CANBERRA, June 12 (Reuters) - Automobile maker Volkswagen AG will recall almost 26,000 cars in Australia in response to potential gearbox problems, the company said on Wednesday, mirroring recalls already ordered in China, Singapore and Japan.
Volkswagen Australia would recall Golf, Jetta, Polo, Passat and Caddy models manufactured between June 2008 and September 2011, the German company said in a statement.
The recall would affect 25,928 vehicles fitted the seven-speed DQ200 direct-shift gearbox (DSG) after car owners complained of transmission and engine failures causing loss of power.
“In isolated cases, an electronic malfunction in the control unit inside the gearbox mechatronics may result in a power interruption,” the company statement said.
Volkswagen last month recalled about 91,000 cars in Japan, citing potential gearbox problems that have already caused a recall in China. The problems were due to the hot and wet climate, the extreme stop-and-go traffic as well as pollution typical of some Asian cities, the company said.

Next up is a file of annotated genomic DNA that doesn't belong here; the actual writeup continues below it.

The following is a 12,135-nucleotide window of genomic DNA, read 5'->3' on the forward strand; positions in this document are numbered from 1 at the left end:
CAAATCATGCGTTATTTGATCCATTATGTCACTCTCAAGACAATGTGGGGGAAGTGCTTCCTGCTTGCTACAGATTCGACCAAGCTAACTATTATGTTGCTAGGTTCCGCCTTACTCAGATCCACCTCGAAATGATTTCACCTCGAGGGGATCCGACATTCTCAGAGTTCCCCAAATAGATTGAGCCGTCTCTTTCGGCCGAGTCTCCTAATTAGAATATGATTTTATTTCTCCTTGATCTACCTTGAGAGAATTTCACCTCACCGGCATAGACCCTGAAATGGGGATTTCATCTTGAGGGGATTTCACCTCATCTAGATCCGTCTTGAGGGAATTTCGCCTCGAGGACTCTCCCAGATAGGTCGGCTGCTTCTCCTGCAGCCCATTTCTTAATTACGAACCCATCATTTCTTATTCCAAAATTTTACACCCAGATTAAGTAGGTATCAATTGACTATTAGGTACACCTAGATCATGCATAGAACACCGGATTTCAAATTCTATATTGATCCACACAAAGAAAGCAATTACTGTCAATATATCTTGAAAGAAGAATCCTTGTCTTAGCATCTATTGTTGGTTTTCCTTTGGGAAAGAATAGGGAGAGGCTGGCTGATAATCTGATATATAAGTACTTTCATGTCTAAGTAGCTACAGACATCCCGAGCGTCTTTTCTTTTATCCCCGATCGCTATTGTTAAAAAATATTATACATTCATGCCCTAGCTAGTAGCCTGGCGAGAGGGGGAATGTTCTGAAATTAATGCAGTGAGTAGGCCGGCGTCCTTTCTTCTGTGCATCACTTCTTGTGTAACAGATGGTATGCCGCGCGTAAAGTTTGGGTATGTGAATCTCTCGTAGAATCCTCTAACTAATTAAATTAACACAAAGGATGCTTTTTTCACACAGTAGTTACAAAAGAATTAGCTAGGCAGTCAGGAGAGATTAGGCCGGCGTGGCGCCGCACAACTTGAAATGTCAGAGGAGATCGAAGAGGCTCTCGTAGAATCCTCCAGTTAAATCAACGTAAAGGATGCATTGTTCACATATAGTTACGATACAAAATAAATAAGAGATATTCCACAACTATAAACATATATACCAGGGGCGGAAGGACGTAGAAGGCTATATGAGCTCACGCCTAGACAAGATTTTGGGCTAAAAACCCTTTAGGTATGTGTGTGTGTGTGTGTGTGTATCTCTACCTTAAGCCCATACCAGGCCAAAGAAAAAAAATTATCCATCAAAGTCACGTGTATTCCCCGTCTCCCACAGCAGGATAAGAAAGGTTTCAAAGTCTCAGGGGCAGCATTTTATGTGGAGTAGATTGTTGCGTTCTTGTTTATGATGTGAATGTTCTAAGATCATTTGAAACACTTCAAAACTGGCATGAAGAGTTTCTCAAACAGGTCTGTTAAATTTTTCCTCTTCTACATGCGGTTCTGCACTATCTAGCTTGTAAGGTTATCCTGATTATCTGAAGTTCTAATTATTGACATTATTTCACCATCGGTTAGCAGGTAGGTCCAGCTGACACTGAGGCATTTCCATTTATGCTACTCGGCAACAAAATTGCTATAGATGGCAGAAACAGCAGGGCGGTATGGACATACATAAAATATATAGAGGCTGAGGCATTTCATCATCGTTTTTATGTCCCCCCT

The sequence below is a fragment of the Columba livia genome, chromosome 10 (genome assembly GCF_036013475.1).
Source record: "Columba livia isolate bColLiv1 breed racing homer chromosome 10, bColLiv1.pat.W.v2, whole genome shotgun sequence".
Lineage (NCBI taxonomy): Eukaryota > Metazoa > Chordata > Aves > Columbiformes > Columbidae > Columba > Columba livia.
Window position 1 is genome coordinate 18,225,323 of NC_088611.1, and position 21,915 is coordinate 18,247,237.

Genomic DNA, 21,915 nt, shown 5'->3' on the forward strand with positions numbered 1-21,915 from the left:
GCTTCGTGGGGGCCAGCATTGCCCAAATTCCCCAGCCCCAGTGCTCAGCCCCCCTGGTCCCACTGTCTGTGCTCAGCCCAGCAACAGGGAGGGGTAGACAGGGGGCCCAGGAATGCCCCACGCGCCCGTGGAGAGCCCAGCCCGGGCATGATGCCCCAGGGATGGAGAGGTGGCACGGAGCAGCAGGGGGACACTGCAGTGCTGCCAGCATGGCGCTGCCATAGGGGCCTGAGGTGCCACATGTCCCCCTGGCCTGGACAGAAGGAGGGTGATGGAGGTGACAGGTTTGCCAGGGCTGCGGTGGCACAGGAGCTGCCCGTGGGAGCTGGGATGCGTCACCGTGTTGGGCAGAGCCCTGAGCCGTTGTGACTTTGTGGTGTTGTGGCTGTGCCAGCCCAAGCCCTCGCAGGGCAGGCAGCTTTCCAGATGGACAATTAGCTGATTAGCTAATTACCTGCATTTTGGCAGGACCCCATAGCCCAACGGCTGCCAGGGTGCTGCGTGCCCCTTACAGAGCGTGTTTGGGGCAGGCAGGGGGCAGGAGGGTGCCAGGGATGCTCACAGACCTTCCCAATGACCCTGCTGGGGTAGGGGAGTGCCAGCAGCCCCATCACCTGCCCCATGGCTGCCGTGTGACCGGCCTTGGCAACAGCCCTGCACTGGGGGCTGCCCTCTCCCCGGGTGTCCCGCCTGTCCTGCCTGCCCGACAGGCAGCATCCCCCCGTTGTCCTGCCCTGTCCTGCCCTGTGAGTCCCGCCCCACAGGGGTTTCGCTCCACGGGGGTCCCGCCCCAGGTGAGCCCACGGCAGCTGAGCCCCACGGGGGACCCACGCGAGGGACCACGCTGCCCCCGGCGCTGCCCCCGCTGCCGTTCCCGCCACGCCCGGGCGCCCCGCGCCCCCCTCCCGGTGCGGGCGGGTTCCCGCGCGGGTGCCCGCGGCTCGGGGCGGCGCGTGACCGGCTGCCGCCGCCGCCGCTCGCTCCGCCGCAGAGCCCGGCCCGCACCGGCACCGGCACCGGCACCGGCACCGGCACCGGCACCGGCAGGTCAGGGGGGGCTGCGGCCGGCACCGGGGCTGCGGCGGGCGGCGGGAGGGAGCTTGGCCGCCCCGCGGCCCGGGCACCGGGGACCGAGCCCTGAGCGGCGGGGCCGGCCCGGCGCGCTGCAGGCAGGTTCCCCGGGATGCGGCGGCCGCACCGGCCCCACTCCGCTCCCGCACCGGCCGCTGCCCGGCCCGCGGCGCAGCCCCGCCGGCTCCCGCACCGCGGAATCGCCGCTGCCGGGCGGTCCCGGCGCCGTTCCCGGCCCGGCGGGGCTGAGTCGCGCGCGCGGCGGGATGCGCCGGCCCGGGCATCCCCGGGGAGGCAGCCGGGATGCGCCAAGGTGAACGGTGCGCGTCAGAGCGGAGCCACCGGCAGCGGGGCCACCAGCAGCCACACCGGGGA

Australia’s government is investigating reports of power loss problems with Volkswagen cars amid a coronial inquiry into the death of a woman killed when a truck hit her manual transmission Golf in 2011. The Victoria state coroner is due to report in July.
Volkswagen Australia said the mechanical problems did not affect cars currently being produced and sold. The recall notice did not mention separate engine power loss issues.
In recalled cars, Volkswagen said it would replace the gearbox mechatronic unit on potentially affected vehicles at no cost to owners. Vehicle software would also be updated.
Australian newspapers have reported being contacted by hundreds of car owners who have experienced problems with their Volkswagens.
The company has previously said high-tech DSG automatic transmissions used in Australian cars are manufactured in Europe and do not require a vehicle recall.
In 2012, Volkswagen sold 3.17 million vehicles in the Asia-Pacific region, of which 2.81 million were in China. (Reporting by Rob Taylor; Editing by Stephen Coates)